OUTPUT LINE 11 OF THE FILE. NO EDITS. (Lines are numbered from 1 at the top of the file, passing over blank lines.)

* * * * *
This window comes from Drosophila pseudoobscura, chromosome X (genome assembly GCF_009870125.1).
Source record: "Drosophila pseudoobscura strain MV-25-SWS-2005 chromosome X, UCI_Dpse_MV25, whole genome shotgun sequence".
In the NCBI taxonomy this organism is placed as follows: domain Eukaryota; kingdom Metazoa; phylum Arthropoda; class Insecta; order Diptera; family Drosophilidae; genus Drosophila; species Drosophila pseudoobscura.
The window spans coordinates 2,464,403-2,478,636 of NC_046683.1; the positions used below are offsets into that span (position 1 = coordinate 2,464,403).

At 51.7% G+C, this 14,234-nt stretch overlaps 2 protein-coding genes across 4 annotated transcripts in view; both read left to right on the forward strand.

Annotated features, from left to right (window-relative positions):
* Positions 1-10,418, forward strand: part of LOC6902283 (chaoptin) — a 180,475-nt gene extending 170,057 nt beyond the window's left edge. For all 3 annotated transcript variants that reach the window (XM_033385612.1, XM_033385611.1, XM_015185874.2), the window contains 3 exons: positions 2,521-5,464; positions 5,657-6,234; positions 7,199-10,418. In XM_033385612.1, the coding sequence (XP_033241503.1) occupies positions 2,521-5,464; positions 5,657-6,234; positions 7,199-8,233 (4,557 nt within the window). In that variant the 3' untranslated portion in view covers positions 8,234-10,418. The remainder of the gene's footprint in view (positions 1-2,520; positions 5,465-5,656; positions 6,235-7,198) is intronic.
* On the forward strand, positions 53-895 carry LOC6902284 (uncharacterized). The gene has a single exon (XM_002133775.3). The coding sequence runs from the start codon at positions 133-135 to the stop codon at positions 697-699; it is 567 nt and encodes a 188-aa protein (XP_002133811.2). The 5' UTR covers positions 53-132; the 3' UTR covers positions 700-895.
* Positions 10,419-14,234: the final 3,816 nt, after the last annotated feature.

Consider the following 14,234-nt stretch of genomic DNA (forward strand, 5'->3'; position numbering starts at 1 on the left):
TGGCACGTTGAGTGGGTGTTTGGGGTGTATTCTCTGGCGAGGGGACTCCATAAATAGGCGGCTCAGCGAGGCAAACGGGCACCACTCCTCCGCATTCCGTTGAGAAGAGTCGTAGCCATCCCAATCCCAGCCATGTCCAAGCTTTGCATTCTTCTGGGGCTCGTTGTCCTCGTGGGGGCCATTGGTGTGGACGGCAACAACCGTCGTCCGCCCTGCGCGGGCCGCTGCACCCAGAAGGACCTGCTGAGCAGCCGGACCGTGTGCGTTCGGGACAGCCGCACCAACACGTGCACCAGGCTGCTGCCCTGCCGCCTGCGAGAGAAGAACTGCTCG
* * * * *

TGGCACGTTGAGTGGGTGTTTGGGGTGTATTCTCTGGCGAGGGGACTCCATAAATAGGCGGCTCAGCGAGGCAAACGGGCACCACTCCTCCGCATTCCGTTGAGAAGAGTCGTAGCCATCCCAATCCCAGCCATGTCCAAGCTTTGCATTCTTCTGGGGCTCGTTGTCCTCGTGGGGGCCATTGGTGTGGACGGCAACAACCGTCGTCCGCCCTGCGCGGGCCGCTGCACCCAGAAGGACCTGCTGAGCAGCCGGACCGTGTGCGTTCGGGACAGCCGCACCAACACGTGCACCAGGCTGCTGCCCTGCCGCCTGCGAGAGAAGAACTGCTCG